Orbiters from NASA and Indian Space Research Organisation Arrive in Martian Atmosphere
The Red Planet is getting crowded this week.
The Indian Mars orbiter sattelite, nicknamed MOM, joined NASA’s Mars Atmosphere and Volatile EvolutioN mission (MAVEN) spacecraft in the Martian sky on Wednesday, marking the success of India’s first attempt to send a craft to another planet. MAVEN went into orbit only two days earlier than the Indian Space Research Organisation’s craft.
MAVEN and MOM will both relay data about the composition of the Martian atmosphere back to Earth while NASA’s Opportunity and Curiosity rovers continue to roll across the surface.
The two satellites will also study how the atmosphere has changed over time. Evidence found on Mars in the form of lake- and river-like geological features indicates that water once existed on the planet’s surface. Studying the sky will help researchers understand where that water went, and whether or not it had to do with the longevity of a thick, protective atmosphere.
Earth’s own atmosphere keeps water from boiling away or freezing solid, something that seems to be missing on Mars.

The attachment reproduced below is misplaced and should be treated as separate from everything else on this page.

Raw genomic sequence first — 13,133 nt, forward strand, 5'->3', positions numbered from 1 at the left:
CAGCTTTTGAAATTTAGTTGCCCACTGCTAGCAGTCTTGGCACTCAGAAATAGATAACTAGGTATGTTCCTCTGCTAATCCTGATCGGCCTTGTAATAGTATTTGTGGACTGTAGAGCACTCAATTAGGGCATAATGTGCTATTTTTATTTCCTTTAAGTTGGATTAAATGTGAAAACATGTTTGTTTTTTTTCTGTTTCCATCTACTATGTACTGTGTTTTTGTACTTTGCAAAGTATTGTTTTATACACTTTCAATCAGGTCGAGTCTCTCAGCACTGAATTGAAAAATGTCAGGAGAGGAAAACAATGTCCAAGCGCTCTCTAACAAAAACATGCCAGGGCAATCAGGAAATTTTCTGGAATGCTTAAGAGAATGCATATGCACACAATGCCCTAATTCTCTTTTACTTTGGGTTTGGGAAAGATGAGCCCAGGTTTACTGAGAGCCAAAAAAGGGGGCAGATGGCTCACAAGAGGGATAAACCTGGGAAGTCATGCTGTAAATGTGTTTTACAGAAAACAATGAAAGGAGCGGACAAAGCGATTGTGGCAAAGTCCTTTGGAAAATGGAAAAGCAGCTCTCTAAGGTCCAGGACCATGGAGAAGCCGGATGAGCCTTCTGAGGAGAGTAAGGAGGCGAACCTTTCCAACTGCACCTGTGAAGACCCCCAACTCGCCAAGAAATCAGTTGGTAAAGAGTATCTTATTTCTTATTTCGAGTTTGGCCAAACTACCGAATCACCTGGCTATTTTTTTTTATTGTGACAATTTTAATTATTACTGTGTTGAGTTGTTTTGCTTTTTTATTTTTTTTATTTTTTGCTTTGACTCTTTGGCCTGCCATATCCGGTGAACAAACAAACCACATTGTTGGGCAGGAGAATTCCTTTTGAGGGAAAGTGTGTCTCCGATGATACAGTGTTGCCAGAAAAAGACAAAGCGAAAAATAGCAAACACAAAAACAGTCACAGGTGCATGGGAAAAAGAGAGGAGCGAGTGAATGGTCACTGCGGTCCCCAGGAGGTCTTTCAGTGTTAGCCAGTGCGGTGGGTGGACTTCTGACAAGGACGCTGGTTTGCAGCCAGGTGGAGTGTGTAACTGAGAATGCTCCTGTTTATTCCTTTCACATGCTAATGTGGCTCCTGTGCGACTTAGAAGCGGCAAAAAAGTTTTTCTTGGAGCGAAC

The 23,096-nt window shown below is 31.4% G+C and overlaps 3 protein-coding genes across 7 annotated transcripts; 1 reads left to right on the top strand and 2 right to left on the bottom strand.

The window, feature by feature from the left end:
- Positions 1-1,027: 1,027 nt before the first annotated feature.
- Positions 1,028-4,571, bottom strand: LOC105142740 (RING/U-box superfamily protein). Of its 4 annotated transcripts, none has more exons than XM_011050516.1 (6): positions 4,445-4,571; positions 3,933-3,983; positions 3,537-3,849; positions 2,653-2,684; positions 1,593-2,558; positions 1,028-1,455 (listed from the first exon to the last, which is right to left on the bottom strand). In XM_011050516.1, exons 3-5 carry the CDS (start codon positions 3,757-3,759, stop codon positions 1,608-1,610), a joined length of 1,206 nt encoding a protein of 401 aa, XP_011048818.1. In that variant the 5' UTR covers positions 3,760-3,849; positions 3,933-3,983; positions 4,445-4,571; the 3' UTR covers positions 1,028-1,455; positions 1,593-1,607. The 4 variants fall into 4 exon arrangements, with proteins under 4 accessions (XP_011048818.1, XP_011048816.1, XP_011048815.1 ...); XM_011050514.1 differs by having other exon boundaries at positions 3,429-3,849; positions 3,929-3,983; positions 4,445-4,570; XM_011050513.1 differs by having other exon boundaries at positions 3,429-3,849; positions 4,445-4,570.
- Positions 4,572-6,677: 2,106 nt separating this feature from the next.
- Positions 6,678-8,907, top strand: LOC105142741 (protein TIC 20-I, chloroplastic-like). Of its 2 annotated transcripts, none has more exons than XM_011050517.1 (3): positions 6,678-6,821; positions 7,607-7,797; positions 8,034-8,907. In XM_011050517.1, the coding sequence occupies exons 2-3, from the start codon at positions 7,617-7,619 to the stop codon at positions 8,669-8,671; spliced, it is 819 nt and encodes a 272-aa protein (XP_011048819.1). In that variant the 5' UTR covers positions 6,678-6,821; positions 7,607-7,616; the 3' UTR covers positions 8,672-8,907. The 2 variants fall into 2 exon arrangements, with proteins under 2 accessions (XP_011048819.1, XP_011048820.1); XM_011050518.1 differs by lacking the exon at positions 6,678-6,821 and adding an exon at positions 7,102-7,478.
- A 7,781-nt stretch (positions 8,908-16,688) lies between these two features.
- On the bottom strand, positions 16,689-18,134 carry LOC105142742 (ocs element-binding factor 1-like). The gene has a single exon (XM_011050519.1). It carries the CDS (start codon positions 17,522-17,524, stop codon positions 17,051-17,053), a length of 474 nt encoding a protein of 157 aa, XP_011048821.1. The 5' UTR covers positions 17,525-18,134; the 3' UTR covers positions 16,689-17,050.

MOM will circle Mars for a year, mapping the surface and searching for signs of methane, which could allow the planet to support life. MAVEN will document the upper layers of the Martian atmosphere, relaying data about its composition and interactions with solar wind and sunlight.
Prior to MOM’s arrival, NASA had five crafts exploring Mars: MAVEN, the Mars Odyssey and the Mars Reconnaissance Orbiter in the sky, and the rovers Curiosity and Opportunity on the surface. The European Space Agency’s Mars Express Rover is collecting high resolution images and ground-penetrating radar data.
The Mars 2020 Rover, scheduled to be launched in its titular year, will also feature ground-penetrating radar technology, which transmits high-frequency, polarized radio waves into the ground to view geologic data and construct an image of the subsurface. The same technology was used in recent discoveries on Earth, like the dozens of monuments found buried in the earth around Stonehenge.
“Ground penetrating radar will help to find out about the geological makeups of the sub-surface areas, this has the potential to help locate water and more by detecting voids in the subsurface. The big benefit of using GPR is allowing these rovers to see underneath the surface easily and efficiently,” says Stanley Phillip Wood Sr., President, Wood Inspection Services, Inc.
With the data that these craft are collecting on our planetary neighbor, it may not be as long as people think before someone else takes a second giant leap for mankind.